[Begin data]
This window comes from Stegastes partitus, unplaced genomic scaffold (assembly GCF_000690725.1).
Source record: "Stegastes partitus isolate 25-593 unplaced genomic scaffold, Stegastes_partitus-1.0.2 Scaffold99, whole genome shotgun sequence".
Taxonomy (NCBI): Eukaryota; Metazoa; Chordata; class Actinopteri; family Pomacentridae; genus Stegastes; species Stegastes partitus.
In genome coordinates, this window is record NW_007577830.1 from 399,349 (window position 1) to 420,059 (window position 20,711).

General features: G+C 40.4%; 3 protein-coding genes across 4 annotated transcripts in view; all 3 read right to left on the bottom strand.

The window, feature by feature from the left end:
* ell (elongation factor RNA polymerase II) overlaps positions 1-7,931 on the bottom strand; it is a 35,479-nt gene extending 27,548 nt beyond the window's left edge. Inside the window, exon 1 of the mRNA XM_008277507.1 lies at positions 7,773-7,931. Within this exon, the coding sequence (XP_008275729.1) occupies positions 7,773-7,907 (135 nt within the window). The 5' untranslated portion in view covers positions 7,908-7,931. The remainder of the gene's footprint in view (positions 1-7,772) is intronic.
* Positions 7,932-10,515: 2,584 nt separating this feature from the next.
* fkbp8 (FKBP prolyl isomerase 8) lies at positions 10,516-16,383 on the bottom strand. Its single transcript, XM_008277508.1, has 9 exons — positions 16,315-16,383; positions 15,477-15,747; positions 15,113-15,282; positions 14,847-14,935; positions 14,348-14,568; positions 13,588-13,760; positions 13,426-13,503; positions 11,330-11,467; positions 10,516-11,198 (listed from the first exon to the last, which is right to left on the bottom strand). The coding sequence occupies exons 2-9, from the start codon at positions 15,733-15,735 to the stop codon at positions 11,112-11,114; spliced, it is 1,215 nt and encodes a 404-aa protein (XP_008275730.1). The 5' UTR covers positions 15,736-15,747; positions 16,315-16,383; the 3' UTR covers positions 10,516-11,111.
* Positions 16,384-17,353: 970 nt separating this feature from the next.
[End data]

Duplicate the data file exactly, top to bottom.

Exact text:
This window comes from Stegastes partitus, unplaced genomic scaffold (assembly GCF_000690725.1).
Source record: "Stegastes partitus isolate 25-593 unplaced genomic scaffold, Stegastes_partitus-1.0.2 Scaffold99, whole genome shotgun sequence".
Taxonomy (NCBI): Eukaryota; Metazoa; Chordata; class Actinopteri; family Pomacentridae; genus Stegastes; species Stegastes partitus.
In genome coordinates, this window is record NW_007577830.1 from 399,349 (window position 1) to 420,059 (window position 20,711).

General features: G+C 40.4%; 3 protein-coding genes across 4 annotated transcripts in view; all 3 read right to left on the bottom strand.

The window, feature by feature from the left end:
* ell (elongation factor RNA polymerase II) overlaps positions 1-7,931 on the bottom strand; it is a 35,479-nt gene extending 27,548 nt beyond the window's left edge. Inside the window, exon 1 of the mRNA XM_008277507.1 lies at positions 7,773-7,931. Within this exon, the coding sequence (XP_008275729.1) occupies positions 7,773-7,907 (135 nt within the window). The 5' untranslated portion in view covers positions 7,908-7,931. The remainder of the gene's footprint in view (positions 1-7,772) is intronic.
* Positions 7,932-10,515: 2,584 nt separating this feature from the next.
* fkbp8 (FKBP prolyl isomerase 8) lies at positions 10,516-16,383 on the bottom strand. Its single transcript, XM_008277508.1, has 9 exons — positions 16,315-16,383; positions 15,477-15,747; positions 15,113-15,282; positions 14,847-14,935; positions 14,348-14,568; positions 13,588-13,760; positions 13,426-13,503; positions 11,330-11,467; positions 10,516-11,198 (listed from the first exon to the last, which is right to left on the bottom strand). The coding sequence occupies exons 2-9, from the start codon at positions 15,733-15,735 to the stop codon at positions 11,112-11,114; spliced, it is 1,215 nt and encodes a 404-aa protein (XP_008275730.1). The 5' UTR covers positions 15,736-15,747; positions 16,315-16,383; the 3' UTR covers positions 10,516-11,111.
* Positions 16,384-17,353: 970 nt separating this feature from the next.